On July 22, the U.S. Food and Drug Administration released draft guidance entitled Conducting Remote Regulatory Assessments: Questions and Answers (FDA-2022-D-0810). A corresponding notice of availability was posted in the Federal Register on July 25. The draft guidance indicates FDA’s intention to continue to use remote tools to support oversight activities, including a hybrid approach for inspections that combines both onsite and remote modalities, beyond the COVID-19 pandemic. The draft guidance is open for comments until September 23.
What are remote regulatory assessments?
Remote regulatory assessments (RRAs) are a type of remote oversight tool that FDA may use to support regulatory decisions and oversight activities. RRAs include, for example, “remote interactive evaluations,” on which FDA has previously released guidance for their use during the pandemic. As FDA clarifies in the draft guidance, an RRA is an “examination” rather than an inspection (in most cases), because the latter involves FDA physically entering an establishment for purposes of determining compliance with FDA requirements. According to the accompanying FDA statement, FDA has performed more than 1,470 domestic and more than 600 foreign entity establishment RRAs in the last two years.
RRAs may be mandatory, such as requests for records or other information from drug establishments under Section 704(a)(4) of the Federal Food, Drug, and Cosmetic Act (FD&C Act), or voluntary. FDA may request that an “establishment” (i.e., any facility, entity, person, importer, or site, whether foreign or domestic, subject to the laws administered by FDA) participate in a voluntary RRA, but the establishment is not required to participate. However, as the draft guidance states, although declining a voluntary RRA does not result in any enforcement action by FDA, it may delay FDA in making a timely decision on a product approval, clearance, or authorization.
Why does FDA use remote regulatory assessments?
FDA has leveraged remote oversight tools, such as RRAs, extensively during the pandemic. This has allowed FDA to continue its oversight activities, despite travel restrictions or other pandemic-related limitations. The draft guidance catalogues examples where FDA may initiate or request to conduct an RRA. For example, RRAs may be used alongside other oversight activities, such as in preparation for a forthcoming inspection or supporting the review of a marketing submission.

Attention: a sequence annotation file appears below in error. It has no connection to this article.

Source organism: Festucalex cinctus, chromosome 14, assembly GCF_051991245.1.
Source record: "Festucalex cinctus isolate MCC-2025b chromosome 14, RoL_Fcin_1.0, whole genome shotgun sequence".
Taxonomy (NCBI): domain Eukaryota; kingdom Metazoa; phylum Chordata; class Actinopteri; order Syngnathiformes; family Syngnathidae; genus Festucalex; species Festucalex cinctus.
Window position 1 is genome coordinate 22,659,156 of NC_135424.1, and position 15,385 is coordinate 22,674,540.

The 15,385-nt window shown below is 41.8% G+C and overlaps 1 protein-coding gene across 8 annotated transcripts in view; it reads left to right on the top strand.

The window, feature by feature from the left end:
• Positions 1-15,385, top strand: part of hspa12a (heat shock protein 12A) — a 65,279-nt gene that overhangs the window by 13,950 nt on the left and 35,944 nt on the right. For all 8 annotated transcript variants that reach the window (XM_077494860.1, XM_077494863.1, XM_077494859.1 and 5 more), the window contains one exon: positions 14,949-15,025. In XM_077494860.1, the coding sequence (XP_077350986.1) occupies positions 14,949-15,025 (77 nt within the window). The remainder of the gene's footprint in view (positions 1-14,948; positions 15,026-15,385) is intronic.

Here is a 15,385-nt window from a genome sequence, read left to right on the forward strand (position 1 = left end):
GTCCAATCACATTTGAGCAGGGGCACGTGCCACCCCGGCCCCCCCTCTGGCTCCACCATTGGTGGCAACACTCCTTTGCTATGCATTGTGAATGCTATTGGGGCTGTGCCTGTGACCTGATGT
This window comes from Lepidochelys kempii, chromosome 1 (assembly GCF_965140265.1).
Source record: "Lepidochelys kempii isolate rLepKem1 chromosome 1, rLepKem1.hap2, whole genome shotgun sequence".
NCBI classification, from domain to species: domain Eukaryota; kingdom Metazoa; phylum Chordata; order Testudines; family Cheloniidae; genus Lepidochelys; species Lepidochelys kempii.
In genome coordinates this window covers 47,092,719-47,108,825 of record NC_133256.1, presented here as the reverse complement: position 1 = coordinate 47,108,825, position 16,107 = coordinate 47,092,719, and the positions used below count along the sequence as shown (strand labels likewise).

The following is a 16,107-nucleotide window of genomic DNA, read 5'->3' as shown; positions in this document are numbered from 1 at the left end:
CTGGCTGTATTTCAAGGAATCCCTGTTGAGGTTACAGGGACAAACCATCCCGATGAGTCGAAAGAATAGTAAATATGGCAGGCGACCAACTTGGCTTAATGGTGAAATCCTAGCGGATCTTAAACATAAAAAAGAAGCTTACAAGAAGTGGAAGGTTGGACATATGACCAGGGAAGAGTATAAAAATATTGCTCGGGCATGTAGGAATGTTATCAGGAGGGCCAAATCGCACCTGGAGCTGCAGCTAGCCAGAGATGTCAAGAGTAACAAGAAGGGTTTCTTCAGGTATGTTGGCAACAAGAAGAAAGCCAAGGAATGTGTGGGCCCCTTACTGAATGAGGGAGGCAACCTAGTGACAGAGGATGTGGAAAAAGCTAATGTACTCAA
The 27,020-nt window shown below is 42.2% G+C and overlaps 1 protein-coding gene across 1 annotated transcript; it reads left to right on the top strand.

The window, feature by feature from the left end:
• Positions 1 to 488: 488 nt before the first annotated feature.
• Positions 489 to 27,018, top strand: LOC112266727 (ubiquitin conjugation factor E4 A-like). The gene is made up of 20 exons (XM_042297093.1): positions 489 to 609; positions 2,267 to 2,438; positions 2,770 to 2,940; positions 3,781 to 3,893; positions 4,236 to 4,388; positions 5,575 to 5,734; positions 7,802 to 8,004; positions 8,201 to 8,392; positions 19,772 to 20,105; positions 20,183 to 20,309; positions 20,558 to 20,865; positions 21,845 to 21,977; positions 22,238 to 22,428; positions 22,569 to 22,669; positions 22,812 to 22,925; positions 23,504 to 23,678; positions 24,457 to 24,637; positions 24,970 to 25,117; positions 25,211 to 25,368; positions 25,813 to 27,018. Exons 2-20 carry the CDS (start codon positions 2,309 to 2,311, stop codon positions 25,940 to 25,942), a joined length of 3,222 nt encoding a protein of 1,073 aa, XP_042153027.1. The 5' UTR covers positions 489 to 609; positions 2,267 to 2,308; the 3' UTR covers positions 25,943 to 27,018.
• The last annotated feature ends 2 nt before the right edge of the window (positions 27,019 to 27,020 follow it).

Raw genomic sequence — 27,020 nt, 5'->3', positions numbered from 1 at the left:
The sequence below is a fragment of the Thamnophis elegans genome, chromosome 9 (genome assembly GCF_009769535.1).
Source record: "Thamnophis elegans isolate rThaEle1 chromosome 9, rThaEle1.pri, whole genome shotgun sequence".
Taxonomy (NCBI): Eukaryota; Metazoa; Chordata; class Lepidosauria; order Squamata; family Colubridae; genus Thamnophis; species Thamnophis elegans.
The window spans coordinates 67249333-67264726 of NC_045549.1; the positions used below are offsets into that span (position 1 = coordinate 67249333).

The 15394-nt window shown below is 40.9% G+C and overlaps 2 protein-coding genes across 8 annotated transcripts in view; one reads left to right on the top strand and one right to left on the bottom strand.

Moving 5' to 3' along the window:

RRAs provide FDA with flexibility in conducting oversight activities, which can result in efficiencies for the inspection process and, subject to certain conditions, even approval of an application of authorization for emergency use without an inspection. FDA is concurrently seeking an expansion of its authority for conducting RRAs in its fiscal year (FY) 2023 budget, which includes an expansion of its authority to request records or other information in advance of or in lieu of inspections to include all FDA-regulated products (not just drugs) by amending the FD&C Act.
What should companies know about remote regulatory assessments?
The draft guidance provides context on RRAs to assist establishments that may be unfamiliar with the process. For example, FDA may, among other things, request and review records (including electronic systems), conduct virtual meetings, or use livestream to examine facilities and operations. These activities may vary, depending on whether it is a mandatory versus voluntary RRA.
The draft guidance also clarifies the process following an RRA. After completion of an RRA, FDA may conduct a meeting with the management team to present a written list of “observations” (i.e., conditions or practices observed that may indicate potential compliance violations), if any. Importantly, any such written list may be subject to a request under the Freedom of Information Act.
Companies subject to FDA regulation should expect FDA to continue to use RRAs beyond the pandemic. Indeed, the draft guidance clearly documents the value of RRAs, from the perspective of FDA, and begins to clarify outstanding questions from industry on the future use of RRAs. In general, establishments should welcome this continued emphasis from FDA because, as the experience during the pandemic has borne out, the flexibility of RRAs, especially for foreign entity establishments, may ultimately translate to more efficient and timely market entry. Nevertheless, given the request in the FY2023 FDA budget, industry should closely monitor the potential for expanded authority for RRAs because this would likely raise new questions requiring further clarification from FDA via future guidance.
This alert is not intended to provide legal advice, and no legal or business decision should be based on its contents. Please consult with your legal counsel for guidance. For assistance related to FDA guidance and remote regulatory assessments, please contact Nick Diamond at email@example.com or any member of the Healthcare Regulatory Compliance practice.
Nicholas J. Diamond is a regulatory lawyer with extensive, international experience counseling clients across the health sector, including life sciences companies, medical device companies, technology companies, retail pharmacies, medical distributors, industry trade organizations, and nonprofits. He maintains a global practice focused on regulatory, public policy, and ethics issues impacting the U.S., the Asia-Pacific region (APAC), Latin America, the European Union (EU), and the Middle East.